pediatric housecalls Robert R. Jarrett M.D. M.B.A. FAAP

Showing posts from: Illness

Allergy: Spring Hay Fever and Otherwise

However you spell it: Hay Fever or Hayfever, it’s miserable; and the name has become, like “Kleenex”, the “generic” moniker for any scratchy, itchy, watery red eyes with runny nose – even though the true disease occurs in the fall during the farmer’s haying season.
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Five Things You Should Know About Concussion and Contact Sports

Concussion and Contact Sports
Five important things to know

Did you pick out the Five Things About Concussions You Should Know?

First – don’t wait to “see if it goes away” before you seek accurate diagnosis. Often an accurate diagnosis depends on comparing measurements in an early visit with those in a later visit.

Second – Follow-up care is important not only to prevent further harm but sometimes to make an accurate diagnosis, especially about the brain and nervous system which can be very subtle.

Third – We now realize that there are long term effects of concussions, possibly up to 6 years! There may even be life-long consequences that must be overcome.

Fourth – Even multiple impacts without a diagnosed concussion often lead to long term effects. And,

Fifth, Helmets are designed to prevent skull fractures and NOT concussions.

 

Tonsillectomy – part two

Due to editing and space constraints, my (newspaper) article on tonsillectomy two weeks ago did not present the entire picture of how physicians feel about this surgical procedure… and generated several additional questions – which we will cover here.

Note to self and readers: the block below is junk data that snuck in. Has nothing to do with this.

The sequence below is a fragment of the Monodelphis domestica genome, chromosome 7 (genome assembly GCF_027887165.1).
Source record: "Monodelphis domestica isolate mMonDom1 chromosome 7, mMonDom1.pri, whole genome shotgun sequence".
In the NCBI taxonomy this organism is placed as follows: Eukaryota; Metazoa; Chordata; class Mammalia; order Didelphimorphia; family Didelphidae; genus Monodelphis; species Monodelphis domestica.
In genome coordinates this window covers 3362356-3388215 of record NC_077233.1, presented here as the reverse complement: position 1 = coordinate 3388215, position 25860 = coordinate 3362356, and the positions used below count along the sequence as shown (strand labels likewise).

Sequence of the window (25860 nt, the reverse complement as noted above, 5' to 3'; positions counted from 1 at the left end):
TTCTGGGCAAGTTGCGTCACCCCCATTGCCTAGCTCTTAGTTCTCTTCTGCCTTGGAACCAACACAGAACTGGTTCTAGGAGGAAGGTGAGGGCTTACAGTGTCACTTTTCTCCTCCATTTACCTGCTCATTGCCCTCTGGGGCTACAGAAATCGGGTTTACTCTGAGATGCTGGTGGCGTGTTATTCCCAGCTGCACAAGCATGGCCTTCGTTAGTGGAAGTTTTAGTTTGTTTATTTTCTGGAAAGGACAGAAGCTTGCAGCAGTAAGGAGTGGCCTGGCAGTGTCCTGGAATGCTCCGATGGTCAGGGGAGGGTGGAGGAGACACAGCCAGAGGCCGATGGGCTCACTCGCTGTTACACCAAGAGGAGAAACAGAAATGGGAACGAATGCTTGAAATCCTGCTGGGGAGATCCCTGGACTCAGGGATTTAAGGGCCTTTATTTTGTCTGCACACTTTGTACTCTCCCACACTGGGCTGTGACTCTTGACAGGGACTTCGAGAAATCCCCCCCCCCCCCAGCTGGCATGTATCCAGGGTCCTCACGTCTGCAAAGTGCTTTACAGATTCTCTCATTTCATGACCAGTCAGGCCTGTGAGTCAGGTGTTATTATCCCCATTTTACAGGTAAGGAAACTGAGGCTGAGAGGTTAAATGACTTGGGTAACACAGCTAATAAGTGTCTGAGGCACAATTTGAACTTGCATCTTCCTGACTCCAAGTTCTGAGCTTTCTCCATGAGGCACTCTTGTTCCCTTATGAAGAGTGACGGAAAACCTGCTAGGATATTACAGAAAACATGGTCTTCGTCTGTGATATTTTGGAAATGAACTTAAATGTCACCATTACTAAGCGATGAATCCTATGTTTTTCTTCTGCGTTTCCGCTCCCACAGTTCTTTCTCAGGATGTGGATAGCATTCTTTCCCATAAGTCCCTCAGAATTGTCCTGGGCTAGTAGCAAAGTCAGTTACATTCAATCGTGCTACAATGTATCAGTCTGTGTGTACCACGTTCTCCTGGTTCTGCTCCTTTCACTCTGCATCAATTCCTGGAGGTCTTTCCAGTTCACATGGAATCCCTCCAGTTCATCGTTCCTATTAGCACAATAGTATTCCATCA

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Tonsillectomy – Risks and Benefits

I have been asked several times this week about tonsillectomy – whether or not a child should have their tonsils taken out by surgery.  Usually the question is in response to a sore throat of some kind, whether or not there is an infected tonsil.

There are just so many variables (i.e. whether it is acute or chronic, allergic or contagious etc.) that my reply must be largely individualized; so, a short article cannot adequately cover the topic.
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Urinary Tract Infections in Children

What would you think if your child, who had been toilet-trained for many years, began wetting the bed but was otherwise healthy and in no discomfort; or, if your little girl, 2 1/2 years old, began refusing to sit on the toilet, had a low-grade fever, and was extremely irritable; or, if your 15-year-old boy told you that he had pain on urination for the past four or five days and was now passing bloody urine; Read more→

Sunburn in Infants, Children and Adolescents

I have been holding off writing a summer article until the weather made it clear that it really was summer. I don’t seem to have been quick enough on the draw, however, there was no spring to warn me.

When the weather warms up we begin seeing less contagious illnesses like colds, ear infections, chicken pox, etc.  (very warm areas decrease illness in summer as people go indoors for air conditioning.)
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Respiratory Hazards of Wood Stoves

What do pilgrim and pioneer children have in common with aborigines in the highlands of New Guinea, hamsters, and some children living in "progressive" homes of today?

The answer? Read more→

Meningitis In Children

We’ve done this before but in this case history I won’t make you guess. It was between me and my “professor” many years ago. Attendings and residents both saw clinic patients but residents also had hospital ward rotations. An attending “summoned” me Read more→

Scabies “Seven Year Itch” – a Comeback in Children

I’m sure somebody like Steven King could make a good movie about this eight-legged bug, too small to be seen by the naked eye, but which lives by eating a persons top layer of skin and burrows through it to lay eggs that hatch in 4 days to an entirely new crop of bugs needing to feed.
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